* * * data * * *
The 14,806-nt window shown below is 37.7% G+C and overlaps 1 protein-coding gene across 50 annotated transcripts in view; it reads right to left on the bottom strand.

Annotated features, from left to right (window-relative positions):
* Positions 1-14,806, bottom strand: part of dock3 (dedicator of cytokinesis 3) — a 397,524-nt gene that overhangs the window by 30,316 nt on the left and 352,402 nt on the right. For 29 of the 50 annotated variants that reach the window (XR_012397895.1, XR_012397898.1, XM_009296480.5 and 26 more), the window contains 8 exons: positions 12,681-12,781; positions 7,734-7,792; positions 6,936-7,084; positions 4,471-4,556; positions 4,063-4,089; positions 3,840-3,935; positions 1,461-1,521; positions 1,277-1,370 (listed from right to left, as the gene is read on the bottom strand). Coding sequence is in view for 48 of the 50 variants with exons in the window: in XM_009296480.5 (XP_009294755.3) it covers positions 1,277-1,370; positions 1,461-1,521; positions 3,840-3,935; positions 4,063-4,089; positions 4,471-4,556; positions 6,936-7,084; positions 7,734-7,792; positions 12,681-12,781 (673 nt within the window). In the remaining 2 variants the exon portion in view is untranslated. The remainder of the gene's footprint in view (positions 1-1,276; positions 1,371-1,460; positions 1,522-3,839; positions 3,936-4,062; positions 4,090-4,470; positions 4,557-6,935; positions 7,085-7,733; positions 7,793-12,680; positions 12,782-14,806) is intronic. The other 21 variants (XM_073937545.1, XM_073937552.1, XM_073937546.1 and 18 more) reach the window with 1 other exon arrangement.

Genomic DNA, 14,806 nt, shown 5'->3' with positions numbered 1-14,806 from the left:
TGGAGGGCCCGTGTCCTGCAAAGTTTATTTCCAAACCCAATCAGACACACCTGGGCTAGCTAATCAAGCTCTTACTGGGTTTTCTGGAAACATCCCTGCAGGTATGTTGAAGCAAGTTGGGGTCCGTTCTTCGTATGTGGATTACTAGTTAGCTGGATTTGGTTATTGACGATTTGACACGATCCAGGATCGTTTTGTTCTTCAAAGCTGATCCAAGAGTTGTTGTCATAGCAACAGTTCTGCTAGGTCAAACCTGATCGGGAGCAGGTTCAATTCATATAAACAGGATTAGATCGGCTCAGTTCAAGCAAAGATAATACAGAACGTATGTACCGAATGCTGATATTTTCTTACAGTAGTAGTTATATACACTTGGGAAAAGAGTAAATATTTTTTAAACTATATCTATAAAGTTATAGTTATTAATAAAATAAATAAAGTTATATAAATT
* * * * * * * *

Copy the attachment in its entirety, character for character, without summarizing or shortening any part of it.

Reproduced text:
The 14,806-nt window shown below is 37.7% G+C and overlaps 1 protein-coding gene across 50 annotated transcripts in view; it reads right to left on the bottom strand.

Annotated features, from left to right (window-relative positions):
* Positions 1-14,806, bottom strand: part of dock3 (dedicator of cytokinesis 3) — a 397,524-nt gene that overhangs the window by 30,316 nt on the left and 352,402 nt on the right. For 29 of the 50 annotated variants that reach the window (XR_012397895.1, XR_012397898.1, XM_009296480.5 and 26 more), the window contains 8 exons: positions 12,681-12,781; positions 7,734-7,792; positions 6,936-7,084; positions 4,471-4,556; positions 4,063-4,089; positions 3,840-3,935; positions 1,461-1,521; positions 1,277-1,370 (listed from right to left, as the gene is read on the bottom strand). Coding sequence is in view for 48 of the 50 variants with exons in the window: in XM_009296480.5 (XP_009294755.3) it covers positions 1,277-1,370; positions 1,461-1,521; positions 3,840-3,935; positions 4,063-4,089; positions 4,471-4,556; positions 6,936-7,084; positions 7,734-7,792; positions 12,681-12,781 (673 nt within the window). In the remaining 2 variants the exon portion in view is untranslated. The remainder of the gene's footprint in view (positions 1-1,276; positions 1,371-1,460; positions 1,522-3,839; positions 3,936-4,062; positions 4,090-4,470; positions 4,557-6,935; positions 7,085-7,733; positions 7,793-12,680; positions 12,782-14,806) is intronic. The other 21 variants (XM_073937545.1, XM_073937552.1, XM_073937546.1 and 18 more) reach the window with 1 other exon arrangement.

Genomic DNA, 14,806 nt, shown 5'->3' with positions numbered 1-14,806 from the left:
TGGAGGGCCCGTGTCCTGCAAAGTTTATTTCCAAACCCAATCAGACACACCTGGGCTAGCTAATCAAGCTCTTACTGGGTTTTCTGGAAACATCCCTGCAGGTATGTTGAAGCAAGTTGGGGTCCGTTCTTCGTATGTGGATTACTAGTTAGCTGGATTTGGTTATTGACGATTTGACACGATCCAGGATCGTTTTGTTCTTCAAAGCTGATCCAAGAGTTGTTGTCATAGCAACAGTTCTGCTAGGTCAAACCTGATCGGGAGCAGGTTCAATTCATATAAACAGGATTAGATCGGCTCAGTTCAAGCAAAGATAATACAGAACGTATGTACCGAATGCTGATATTTTCTTACAGTAGTAGTTATATACACTTGGGAAAAGAGTAAATATTTTTTAAACTATATCTATAAAGTTATAGTTATTAATAAAATAAATAAAGTTATATAAATT